Creative arts teachers and specialists joined AQA in Manchester this month for its fifth annual Creative Education Conference.
They came together from schools and businesses across the sector to share ideas and best practice that support a broad, creative curriculum, including sharing materials and facilities, procurement and other approaches.
The day began with a live modern dance performance from Maddison Bell (a student at Guildford County School), Future DJs and The Ferrers School. This was followed by the official opening of the conference by AQA’s Head of Curriculum Strategy, Dale Bassett.
First speaker of the day was Alison Gordon, Assistant Director of Business, Innovation and Enterprise Policy at the Greater Manchester Combined Authority. Alison highlighted the importance of the creative arts industry, particularly in places likes Manchester, and how public investment in it has "made a market" for cultural and creative growth and been a key factor in boosting regeneration in the region, creating new jobs and opportunities.
There were presentations from a range of industry figures that each looked at a different aspect of the creative arts industry and explored ways in which the sector can work with the existing curriculum, to enhance learning and ensure this aspect of a child’s development is not forgotten in the pursuit of academic targets.
The presenters also talked about how creative subjects can enrich learning for young people and be a positive driver in the local community, and how the growth of the creative arts industry, one that continues to buck economic trend, should be embraced by education leaders.
Ray Oudkerk, Assistant Principal at the Brit School, shared his thoughts from 20 years of teaching and said that decision makers should consider that creativity in the arts is as valuable as the creativity in other subjects, such as maths. He said the positive impact on social cohesion the creative arts can have should not be underestimated.
Mark Reid, Head of the Education at British Film Institute (BFI), gave a presentation reflecting on the role film plays in the arts and creative education. He highlighted the need to encourage creative freedom in children and how the arts can help a child’s ability to develop alternative ways of thinking through exposure to new experiences.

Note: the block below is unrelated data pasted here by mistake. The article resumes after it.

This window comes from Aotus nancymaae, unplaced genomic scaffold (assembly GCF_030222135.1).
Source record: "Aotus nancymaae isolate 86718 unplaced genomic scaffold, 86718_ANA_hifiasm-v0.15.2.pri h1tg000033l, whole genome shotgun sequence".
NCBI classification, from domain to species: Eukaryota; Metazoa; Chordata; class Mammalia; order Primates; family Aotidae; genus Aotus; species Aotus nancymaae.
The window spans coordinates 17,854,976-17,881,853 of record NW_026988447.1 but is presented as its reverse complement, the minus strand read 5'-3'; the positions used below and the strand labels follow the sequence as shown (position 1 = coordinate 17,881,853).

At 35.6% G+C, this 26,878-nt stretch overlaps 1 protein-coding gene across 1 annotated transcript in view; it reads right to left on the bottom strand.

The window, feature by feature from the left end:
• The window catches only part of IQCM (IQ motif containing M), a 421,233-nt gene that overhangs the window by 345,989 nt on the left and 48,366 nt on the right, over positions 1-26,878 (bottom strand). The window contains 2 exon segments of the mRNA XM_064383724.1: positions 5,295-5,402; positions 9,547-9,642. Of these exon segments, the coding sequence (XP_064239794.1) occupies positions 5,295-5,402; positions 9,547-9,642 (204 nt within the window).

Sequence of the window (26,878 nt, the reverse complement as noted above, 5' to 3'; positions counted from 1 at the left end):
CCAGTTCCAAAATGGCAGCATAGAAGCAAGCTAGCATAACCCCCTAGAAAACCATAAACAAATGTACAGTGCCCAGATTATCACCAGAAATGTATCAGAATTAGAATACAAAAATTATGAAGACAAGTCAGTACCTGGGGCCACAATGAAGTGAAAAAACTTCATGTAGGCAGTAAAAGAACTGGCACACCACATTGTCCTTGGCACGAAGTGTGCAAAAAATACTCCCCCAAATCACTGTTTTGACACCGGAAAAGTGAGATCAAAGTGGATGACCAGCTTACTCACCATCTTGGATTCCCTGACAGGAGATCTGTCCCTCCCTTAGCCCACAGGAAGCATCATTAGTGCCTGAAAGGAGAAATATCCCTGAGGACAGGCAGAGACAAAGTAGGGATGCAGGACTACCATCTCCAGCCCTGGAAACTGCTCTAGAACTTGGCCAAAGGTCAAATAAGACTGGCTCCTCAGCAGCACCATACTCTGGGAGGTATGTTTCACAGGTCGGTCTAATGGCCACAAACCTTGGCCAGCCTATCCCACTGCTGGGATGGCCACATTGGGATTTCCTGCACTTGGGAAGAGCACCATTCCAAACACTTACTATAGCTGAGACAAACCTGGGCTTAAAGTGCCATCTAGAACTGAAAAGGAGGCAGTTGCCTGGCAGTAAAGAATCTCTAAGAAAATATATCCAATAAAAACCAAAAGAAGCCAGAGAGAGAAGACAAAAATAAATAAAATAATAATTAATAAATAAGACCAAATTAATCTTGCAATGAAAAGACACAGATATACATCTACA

Cassandra Chadderton, Head of UK Theatre, talked about the shortage of skilled professionals in the industry for many of the behind the scenes roles – particularly in the world of theatre – despite there being a clear demand. She also raised the issue of professional development for those interested in working in the creative sector and those already working in the industry, looking at what can be done to work better with educators and professionals to ensure there is clear career progression.
This was also touched on by Carys Fisher, Senior Policy Executive at UCAS, who finished the morning’s presentations looking at progression into higher education (HE) for creative arts students. She said that one key factor in choosing which route to take is the employment and career prospects a student would be open to after completion of their study.
The second half of the day consisted of a series of workshops looking at the challenges the creative arts subjects face and ways in which to ensure these subjects continue to be a key part of every child’s schooling and development.
James Lloyd, AQA’s Head of Policy and Public Affairs, led a session on 'Creative solutions to creative provision'. This explored ways in which schools can consider new and different ideas to ensure creative subjects are still available to students – including sharing best practice on how to support a broad, creative curriculum, whether in relation to sharing materials and facilities, procurement or other approaches.